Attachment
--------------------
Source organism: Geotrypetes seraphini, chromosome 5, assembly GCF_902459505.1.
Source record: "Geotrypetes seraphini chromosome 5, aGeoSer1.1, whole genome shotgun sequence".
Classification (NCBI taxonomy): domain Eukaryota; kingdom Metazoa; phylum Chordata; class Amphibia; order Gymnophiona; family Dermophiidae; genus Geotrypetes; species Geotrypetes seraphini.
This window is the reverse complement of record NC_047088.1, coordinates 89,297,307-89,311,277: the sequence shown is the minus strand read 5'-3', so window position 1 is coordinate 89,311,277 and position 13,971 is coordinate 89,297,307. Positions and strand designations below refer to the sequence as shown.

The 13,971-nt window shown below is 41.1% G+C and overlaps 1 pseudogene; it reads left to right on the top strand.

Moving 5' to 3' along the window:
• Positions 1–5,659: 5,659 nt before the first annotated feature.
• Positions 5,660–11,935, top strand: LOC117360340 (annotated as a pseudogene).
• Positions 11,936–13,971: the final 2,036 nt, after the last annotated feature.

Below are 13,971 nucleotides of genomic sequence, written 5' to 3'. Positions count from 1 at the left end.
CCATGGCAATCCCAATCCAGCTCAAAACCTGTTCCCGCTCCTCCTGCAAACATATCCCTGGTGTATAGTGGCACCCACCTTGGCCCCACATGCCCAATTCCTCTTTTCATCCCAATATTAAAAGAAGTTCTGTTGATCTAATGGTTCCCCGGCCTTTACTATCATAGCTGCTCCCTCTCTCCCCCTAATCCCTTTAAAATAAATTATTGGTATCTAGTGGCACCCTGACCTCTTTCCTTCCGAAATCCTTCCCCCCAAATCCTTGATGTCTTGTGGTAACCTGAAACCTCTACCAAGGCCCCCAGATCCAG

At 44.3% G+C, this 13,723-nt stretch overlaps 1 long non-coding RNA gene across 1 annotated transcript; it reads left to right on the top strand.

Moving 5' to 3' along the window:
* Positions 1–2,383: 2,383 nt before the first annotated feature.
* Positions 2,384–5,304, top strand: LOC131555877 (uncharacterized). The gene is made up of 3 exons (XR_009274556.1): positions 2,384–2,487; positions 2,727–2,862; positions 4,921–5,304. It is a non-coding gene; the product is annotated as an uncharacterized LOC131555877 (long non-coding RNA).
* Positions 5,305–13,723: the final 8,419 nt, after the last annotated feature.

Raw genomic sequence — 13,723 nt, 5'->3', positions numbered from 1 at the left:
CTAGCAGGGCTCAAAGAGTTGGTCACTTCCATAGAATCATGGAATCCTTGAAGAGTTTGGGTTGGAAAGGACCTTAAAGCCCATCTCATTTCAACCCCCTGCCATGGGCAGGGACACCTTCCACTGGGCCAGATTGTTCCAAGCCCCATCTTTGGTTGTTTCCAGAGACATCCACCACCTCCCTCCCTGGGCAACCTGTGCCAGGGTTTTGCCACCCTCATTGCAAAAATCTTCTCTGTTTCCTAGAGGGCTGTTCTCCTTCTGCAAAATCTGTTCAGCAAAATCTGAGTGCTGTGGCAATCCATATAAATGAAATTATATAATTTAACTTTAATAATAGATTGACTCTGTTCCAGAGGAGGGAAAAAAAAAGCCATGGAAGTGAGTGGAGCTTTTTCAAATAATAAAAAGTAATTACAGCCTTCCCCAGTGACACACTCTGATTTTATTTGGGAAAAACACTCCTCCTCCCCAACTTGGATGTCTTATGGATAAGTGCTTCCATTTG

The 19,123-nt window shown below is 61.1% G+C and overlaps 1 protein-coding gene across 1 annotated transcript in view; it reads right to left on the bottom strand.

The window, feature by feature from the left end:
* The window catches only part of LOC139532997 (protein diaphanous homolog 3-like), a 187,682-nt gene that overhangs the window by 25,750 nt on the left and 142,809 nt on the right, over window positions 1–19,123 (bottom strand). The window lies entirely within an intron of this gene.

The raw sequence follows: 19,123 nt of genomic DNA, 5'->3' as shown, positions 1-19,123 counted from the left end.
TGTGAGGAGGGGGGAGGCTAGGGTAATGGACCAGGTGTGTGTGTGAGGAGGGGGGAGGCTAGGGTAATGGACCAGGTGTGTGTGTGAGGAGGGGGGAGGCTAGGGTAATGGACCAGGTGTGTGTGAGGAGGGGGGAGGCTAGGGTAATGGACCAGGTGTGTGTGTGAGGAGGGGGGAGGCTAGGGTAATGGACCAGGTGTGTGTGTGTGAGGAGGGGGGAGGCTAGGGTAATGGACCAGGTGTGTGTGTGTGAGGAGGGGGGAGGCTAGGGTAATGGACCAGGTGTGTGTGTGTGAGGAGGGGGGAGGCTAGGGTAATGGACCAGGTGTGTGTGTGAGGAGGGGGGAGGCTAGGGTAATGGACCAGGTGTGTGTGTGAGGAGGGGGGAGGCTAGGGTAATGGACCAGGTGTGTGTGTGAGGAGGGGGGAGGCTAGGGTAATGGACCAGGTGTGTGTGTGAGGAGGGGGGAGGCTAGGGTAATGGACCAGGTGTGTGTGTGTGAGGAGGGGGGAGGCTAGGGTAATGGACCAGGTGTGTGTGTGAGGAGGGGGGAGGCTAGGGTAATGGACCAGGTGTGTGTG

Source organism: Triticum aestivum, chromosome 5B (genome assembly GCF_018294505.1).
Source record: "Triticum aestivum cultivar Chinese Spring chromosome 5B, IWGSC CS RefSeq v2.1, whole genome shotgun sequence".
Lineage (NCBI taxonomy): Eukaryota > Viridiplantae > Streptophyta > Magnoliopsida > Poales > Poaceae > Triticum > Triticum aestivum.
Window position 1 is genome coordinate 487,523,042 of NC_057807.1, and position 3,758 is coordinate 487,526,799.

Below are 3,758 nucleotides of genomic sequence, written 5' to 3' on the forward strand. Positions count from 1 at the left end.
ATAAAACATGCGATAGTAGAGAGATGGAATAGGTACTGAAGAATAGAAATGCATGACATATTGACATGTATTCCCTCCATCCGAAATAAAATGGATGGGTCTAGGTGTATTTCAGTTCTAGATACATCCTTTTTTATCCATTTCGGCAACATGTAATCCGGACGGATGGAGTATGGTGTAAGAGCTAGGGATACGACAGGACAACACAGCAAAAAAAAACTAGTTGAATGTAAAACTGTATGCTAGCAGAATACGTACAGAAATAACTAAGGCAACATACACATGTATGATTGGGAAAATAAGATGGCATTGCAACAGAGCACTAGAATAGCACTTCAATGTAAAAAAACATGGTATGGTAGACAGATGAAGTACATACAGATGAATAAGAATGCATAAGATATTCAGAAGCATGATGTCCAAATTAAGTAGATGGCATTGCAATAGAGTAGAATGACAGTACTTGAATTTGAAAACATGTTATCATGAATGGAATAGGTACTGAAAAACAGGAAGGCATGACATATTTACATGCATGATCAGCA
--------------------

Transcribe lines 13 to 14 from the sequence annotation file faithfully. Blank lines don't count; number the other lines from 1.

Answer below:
Moving 5' to 3' along the window:
* Positions 1–2,383: 2,383 nt before the first annotated feature.